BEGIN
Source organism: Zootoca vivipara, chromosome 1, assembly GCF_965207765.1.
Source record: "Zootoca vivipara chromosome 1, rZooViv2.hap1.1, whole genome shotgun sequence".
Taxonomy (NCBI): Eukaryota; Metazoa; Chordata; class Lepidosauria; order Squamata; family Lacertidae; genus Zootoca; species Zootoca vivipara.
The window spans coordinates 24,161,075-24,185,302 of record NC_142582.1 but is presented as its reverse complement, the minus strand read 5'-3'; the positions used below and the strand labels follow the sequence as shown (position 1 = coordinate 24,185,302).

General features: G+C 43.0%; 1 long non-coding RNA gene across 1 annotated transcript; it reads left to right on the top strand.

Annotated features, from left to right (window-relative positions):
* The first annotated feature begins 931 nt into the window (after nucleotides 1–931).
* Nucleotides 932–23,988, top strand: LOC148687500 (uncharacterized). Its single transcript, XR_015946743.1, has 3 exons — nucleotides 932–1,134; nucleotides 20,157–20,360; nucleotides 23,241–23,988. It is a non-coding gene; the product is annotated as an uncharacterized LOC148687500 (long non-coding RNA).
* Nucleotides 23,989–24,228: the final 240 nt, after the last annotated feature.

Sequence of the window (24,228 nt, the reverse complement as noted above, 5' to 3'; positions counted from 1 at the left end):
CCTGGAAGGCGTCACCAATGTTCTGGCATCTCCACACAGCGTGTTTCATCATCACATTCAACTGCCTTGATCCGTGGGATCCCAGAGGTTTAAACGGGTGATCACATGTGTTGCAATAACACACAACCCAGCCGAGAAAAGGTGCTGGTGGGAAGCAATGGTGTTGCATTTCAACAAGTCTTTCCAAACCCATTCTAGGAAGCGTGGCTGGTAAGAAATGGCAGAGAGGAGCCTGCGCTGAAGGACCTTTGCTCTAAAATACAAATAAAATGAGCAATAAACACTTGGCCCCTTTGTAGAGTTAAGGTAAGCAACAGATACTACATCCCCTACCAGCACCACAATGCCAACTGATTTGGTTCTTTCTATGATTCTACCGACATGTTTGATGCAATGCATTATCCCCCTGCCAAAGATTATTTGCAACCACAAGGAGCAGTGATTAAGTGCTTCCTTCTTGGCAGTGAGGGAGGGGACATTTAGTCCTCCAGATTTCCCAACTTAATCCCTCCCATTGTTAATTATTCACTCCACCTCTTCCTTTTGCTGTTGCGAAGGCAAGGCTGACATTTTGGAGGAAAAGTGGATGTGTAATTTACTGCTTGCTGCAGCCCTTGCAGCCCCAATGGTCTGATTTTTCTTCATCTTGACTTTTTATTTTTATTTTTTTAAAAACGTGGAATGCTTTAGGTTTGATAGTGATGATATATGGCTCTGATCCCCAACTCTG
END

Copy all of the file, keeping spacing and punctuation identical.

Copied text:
Source organism: Zootoca vivipara, chromosome 1, assembly GCF_965207765.1.
Source record: "Zootoca vivipara chromosome 1, rZooViv2.hap1.1, whole genome shotgun sequence".
Taxonomy (NCBI): Eukaryota; Metazoa; Chordata; class Lepidosauria; order Squamata; family Lacertidae; genus Zootoca; species Zootoca vivipara.
The window spans coordinates 24,161,075-24,185,302 of record NC_142582.1 but is presented as its reverse complement, the minus strand read 5'-3'; the positions used below and the strand labels follow the sequence as shown (position 1 = coordinate 24,185,302).

General features: G+C 43.0%; 1 long non-coding RNA gene across 1 annotated transcript; it reads left to right on the top strand.

Annotated features, from left to right (window-relative positions):
* The first annotated feature begins 931 nt into the window (after nucleotides 1–931).
* Nucleotides 932–23,988, top strand: LOC148687500 (uncharacterized). Its single transcript, XR_015946743.1, has 3 exons — nucleotides 932–1,134; nucleotides 20,157–20,360; nucleotides 23,241–23,988. It is a non-coding gene; the product is annotated as an uncharacterized LOC148687500 (long non-coding RNA).
* Nucleotides 23,989–24,228: the final 240 nt, after the last annotated feature.

Sequence of the window (24,228 nt, the reverse complement as noted above, 5' to 3'; positions counted from 1 at the left end):
CCTGGAAGGCGTCACCAATGTTCTGGCATCTCCACACAGCGTGTTTCATCATCACATTCAACTGCCTTGATCCGTGGGATCCCAGAGGTTTAAACGGGTGATCACATGTGTTGCAATAACACACAACCCAGCCGAGAAAAGGTGCTGGTGGGAAGCAATGGTGTTGCATTTCAACAAGTCTTTCCAAACCCATTCTAGGAAGCGTGGCTGGTAAGAAATGGCAGAGAGGAGCCTGCGCTGAAGGACCTTTGCTCTAAAATACAAATAAAATGAGCAATAAACACTTGGCCCCTTTGTAGAGTTAAGGTAAGCAACAGATACTACATCCCCTACCAGCACCACAATGCCAACTGATTTGGTTCTTTCTATGATTCTACCGACATGTTTGATGCAATGCATTATCCCCCTGCCAAAGATTATTTGCAACCACAAGGAGCAGTGATTAAGTGCTTCCTTCTTGGCAGTGAGGGAGGGGACATTTAGTCCTCCAGATTTCCCAACTTAATCCCTCCCATTGTTAATTATTCACTCCACCTCTTCCTTTTGCTGTTGCGAAGGCAAGGCTGACATTTTGGAGGAAAAGTGGATGTGTAATTTACTGCTTGCTGCAGCCCTTGCAGCCCCAATGGTCTGATTTTTCTTCATCTTGACTTTTTATTTTTATTTTTTTAAAAACGTGGAATGCTTTAGGTTTGATAGTGATGATATATGGCTCTGATCCCCAACTCTG